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Helen Hunt Reminisces about Twister's Thrilling and Stormy Production

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Helen Hunt and Bill Paxton.
Helen Hunt and Bill Paxton.
Image: Amblin

Well, mostly it involved a lot of things getting thrown at her. Which I suppose makes sense, considering.

Twister is a stunning, wild disaster movie, a chronicle of tornado chasers, life-threatening storms, and love. Starring Helen Hunt and Bill Paxton, it made bank at the time and is remembered now as a cheesy but really impressive classic in the history of disaster movies. And Helen Hunt talking about it is an absolute delight.

For Vulture’s ongoing film club retrospectives, the website talked to Hunt about Twister and its production, which was, uhh, more realistic than the actors probably wanted.


“The shoot went on forever, and it was really brutal, physically,” Hunt said. “I think the reason it holds is that it wasn’t a lot of visual effects; they were actually just throwing shit at us constantly. And so we all took refuge in my dressing room, playing cards until 5 in the morning, when they’d finally let us go home.”

To capture a realistic sense of being in a tornado, the production used live props and lots of motion. Hunt explained, “You’d get through five days of the hail machine, throwing actual bits of hail at you, and you’d go, “Woof, that’s done. Tomorrow must be easier.” And then the shards of candy glass, fake glass, would be thrown at you on the floor of some garage. And then there’d be a jet engine...”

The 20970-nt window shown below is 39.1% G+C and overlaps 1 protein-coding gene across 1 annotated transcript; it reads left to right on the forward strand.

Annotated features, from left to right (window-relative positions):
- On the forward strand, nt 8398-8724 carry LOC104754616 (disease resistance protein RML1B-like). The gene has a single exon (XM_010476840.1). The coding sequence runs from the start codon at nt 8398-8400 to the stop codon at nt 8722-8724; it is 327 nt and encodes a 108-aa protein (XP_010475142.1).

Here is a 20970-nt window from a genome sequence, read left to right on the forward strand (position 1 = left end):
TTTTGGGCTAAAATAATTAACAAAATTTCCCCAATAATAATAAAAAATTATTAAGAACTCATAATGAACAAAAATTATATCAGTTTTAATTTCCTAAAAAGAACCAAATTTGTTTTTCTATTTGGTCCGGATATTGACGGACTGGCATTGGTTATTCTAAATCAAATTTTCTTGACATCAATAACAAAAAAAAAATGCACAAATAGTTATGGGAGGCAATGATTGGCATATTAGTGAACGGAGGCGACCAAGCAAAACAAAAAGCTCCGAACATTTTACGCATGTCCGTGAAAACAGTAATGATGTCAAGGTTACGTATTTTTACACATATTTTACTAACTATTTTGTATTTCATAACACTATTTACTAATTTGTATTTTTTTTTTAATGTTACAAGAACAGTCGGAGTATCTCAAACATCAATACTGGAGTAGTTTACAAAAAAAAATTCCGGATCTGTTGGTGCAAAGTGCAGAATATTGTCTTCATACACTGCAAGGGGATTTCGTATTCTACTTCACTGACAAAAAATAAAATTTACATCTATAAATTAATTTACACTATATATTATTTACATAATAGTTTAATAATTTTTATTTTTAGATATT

Yikes. Oh, and there was the one time she was blinded for a day, apparently?

As Hunt tells it:

I think Jan, unfortunately, got saddled with the sunniest, most blue-sky tornado season in Oklahoma history. I feel for him as a filmmaker because you fly all the way there with all of this equipment to capture the stormy skies and it’s, like, sunny and blue skies almost every day. So he had all of these units out shooting stormy skies in other parts of the country, but in order to darken the sky behind us, he had to shine a ton of light on the actors. Does that make sense? So that when he brought the image down, you could still see Bill and I on the truck. So I remember these four 16k bulbs — 16,0000 watts of light — strapped to the back of the camera truck, shooting us. And I have very squinty, sensitive eyes anyway. And I remember going, “I can barely keep my eyes open!”

We were there all day shooting the scene, and the next day, Bill came into the makeup trailer and said, “Can you see?” And I said, “Not really.” It was super-weird. But it was not a big deal, ultimately. We put on some dark glasses and we walked around like the mice in Cinderella for a while. But I was very relieved that Bill was the one who came forward and said, “I might be going crazy, but I don’t think I can see.” But it went away. I guess they fry your corneas off and then they grow back.


Dear Lord, that sounds like a nightmare of a movie. Despite that, Hunt still seems fond of the film and built really lovely, lasting relationships with many of the people involved with it. Defintely check out the whole Vulture interview, it’s fascinating.

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